$1,500 for the most interesting analyses of the General Social Survey
Every other year since 1972, the General Social Survey (GSS) has asked thousands of Americans 90 minutes of questions about religion, culture, beliefs, sex, politics, family, and a lot more. The resulting dataset has been cited by more than 14,000 academic papers, books, and dissertations—more than any except the U.S. Census.
There’s so much more that can be done with this dataset, though. So we’re offering $1,000 to whoever comes up with the most interesting finding(s), as determined by a crowd vote. Second place will receive $300, third place will receive $200.
Here’s a few example analyses:
- Recent news: our blog post about analyzing marijuana legalization trends
- Personal opinions: a Statwing workspace about men loving space exploration
- Political trends: a blog post about support for education funding
- Really any kind of finding will do as long as it’s interesting
1. All submissions are due through the form on this page by January 30 at 11:59pm PST. Multiple entries per person or joint submissions by groups are both fine, too. Statwing staff will nominate a handful of analyses to be voted on by the crowd the following week.
2. Submissions can be of any length. Even small findings that take 5 minutes to uncover have a good chance at being nominated.
3. Submissions must be publicly accessible on the web (e.g., a blog post, a workspace in Statwing, a Github page) so others can vote on it.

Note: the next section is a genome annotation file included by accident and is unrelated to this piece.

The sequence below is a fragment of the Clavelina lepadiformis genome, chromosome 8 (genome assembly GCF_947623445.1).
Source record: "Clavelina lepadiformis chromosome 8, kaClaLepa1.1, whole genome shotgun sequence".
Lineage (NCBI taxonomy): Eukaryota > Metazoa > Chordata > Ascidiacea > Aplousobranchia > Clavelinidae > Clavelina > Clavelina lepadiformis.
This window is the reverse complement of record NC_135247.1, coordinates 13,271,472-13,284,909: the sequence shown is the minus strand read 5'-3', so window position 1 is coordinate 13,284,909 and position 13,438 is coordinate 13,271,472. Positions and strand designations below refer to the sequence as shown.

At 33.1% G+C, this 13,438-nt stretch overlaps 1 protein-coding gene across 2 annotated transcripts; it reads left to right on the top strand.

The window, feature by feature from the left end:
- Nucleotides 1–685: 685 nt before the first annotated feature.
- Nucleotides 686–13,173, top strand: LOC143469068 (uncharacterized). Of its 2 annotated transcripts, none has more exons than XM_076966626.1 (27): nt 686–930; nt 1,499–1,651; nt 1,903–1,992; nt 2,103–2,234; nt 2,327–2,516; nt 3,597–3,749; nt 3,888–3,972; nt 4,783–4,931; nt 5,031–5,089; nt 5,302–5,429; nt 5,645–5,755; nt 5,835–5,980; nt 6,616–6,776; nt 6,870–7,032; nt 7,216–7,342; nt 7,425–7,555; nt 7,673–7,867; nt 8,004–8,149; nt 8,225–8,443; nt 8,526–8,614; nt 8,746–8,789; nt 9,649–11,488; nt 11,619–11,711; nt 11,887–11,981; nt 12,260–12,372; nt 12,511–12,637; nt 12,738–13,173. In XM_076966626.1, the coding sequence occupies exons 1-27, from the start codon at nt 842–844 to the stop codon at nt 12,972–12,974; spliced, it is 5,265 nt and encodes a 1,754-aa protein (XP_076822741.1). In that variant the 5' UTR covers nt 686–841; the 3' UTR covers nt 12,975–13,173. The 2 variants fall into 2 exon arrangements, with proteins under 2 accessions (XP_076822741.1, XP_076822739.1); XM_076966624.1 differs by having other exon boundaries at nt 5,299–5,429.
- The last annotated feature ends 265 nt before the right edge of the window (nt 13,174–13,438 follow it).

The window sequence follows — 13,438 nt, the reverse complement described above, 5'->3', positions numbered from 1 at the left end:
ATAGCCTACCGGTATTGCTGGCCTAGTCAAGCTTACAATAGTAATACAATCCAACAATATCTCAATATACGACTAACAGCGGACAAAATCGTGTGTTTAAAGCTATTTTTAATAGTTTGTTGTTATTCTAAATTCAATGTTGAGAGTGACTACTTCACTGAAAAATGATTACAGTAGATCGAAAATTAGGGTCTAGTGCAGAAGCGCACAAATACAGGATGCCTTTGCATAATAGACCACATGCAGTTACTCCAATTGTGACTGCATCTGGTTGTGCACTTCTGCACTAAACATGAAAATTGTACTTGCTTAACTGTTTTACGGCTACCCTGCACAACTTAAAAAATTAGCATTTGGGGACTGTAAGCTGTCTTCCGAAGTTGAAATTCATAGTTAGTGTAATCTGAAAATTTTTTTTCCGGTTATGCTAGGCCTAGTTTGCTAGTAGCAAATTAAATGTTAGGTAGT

4. Submissions can include text, charts, interpretive dance, you name it.
5. Note that this is a competition for the most interesting finding(s), not the best visualization. Effective visualization can be useful in explaining a finding, of course, but beauty specifically won’t be factored heavily into which findings are nominated.
6. Legal things (.docx). Non-exhaustive summary: you still own any analyses you do, but we claim license to use them for promotional stuff. We can use your name (or username/handle, if you prefer) if you give it to us in your submission.
Data and Tools
You are of course free to use whatever analysis and/or visualization tools you’d like.
Regardless of whether you prefer Excel or R or an abacus, we’re confident that you’ll be much more efficient exploring the data (for free) in Statwing—though other tools are better for custom visualization, regression, and many other tasks.
Here’s a download of the data (~75mb compressed to ~7mb)
To understand the dataset quickly, you can scroll through this Statwing workspace, where we’ve summarized all 406 variables using Statwing’s “Describe” function (your work won’t save).
Email us at email@example.com if you have any questions.